4. Global Surveillance, Diagnosis and Therapy of Human Transmissible Spongiform Encephalopathies: Report of a WHO Consultation, Geneva, Switzerland, 9-11 February 1998. World Health Organization, Department of Emerging and other Communicable Diseases, Surveillance and Control. Accessed on 12 August 2015. (www.who.int/csr/resources/publications/bse/WHO_EMC_ZDI_98_9/en/).
  5. Gill ON, Spencer Y, Richard-Leondt A et al. Prevalent abnormal prion protein in human appendixes after bovine spongiform encephalopathy epizootic: large scale survey. BMJ 2013;347:f5675.
  6. Investigations undertaken in possible cases of human prion disease. 2012. The National CJD Research and Surveillance Unit, University of Edinburgh. Accessed on 12 August 2015. (www.cjd.ed.ac.uk/diagnosis).
  7. Will RG, Zeidler M, Stewart GE, Macleod MA, Ironside JW, Cousens SN, Mackenzie J, Estibeiro K, Green AJ, Knight RS. Diagnosis of new variant Creutzfeldt-Jakob disease. Ann Neurol. 2000;47:575-82.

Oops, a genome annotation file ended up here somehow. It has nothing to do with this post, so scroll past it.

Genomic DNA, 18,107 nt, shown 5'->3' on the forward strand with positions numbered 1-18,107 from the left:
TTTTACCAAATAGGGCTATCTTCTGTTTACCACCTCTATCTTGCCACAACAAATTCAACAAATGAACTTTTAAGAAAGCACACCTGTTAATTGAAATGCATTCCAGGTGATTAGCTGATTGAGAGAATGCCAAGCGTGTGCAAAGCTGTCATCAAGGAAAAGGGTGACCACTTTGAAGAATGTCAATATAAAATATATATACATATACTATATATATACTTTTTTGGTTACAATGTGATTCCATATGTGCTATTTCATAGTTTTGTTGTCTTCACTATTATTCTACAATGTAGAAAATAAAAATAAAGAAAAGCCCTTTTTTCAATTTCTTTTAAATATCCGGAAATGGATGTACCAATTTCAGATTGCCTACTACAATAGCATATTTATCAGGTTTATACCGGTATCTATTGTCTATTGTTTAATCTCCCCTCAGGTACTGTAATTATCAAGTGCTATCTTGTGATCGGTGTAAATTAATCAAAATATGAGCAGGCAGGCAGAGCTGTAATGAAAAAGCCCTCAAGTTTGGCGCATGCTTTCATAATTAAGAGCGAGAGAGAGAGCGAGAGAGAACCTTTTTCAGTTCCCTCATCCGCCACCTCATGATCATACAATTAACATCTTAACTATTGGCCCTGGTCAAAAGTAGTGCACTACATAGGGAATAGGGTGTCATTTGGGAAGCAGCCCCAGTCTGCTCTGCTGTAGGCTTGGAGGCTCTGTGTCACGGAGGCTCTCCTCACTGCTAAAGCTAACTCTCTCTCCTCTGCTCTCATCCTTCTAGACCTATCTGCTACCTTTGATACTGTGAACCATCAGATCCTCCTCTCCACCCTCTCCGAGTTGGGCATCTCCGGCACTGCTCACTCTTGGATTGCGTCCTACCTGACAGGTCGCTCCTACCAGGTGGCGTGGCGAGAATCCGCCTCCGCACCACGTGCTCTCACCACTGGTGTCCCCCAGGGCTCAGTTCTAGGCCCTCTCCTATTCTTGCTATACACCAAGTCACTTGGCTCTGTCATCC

8. Atarashi R, Satoh K, Sano K, Fuse T, et al. Ultrasensitive human prion detection in cerebrospinal fluid by real-time quaking-induced conversion. Nature Medicine. 2011;17:175-178.
  9. Department of Pathology, Australian National Creutzfeldt-Jakob Disease Registry (ANCJDR), Melbourne University, Accessed 12 August 2015. (ancjdr.path.unimelb.edu.au/).
  10. The Creutzfeldt-Jakob Disease. January 2013. Infection Control Guidelines. Australian Government. Department of Health. Accessed on 12 August 2015. (www.health.gov.au/internet/main/publishing.nsf/Content/icg-guidelines-index.htm).
  11. Parchi P, Strammiello R, Giese A, Kretzschmar H. Phenotypic variability of sporadic human prion disease and its molecular basis: past, present, and future. Acta Neuropathologica 2011;121:91-112.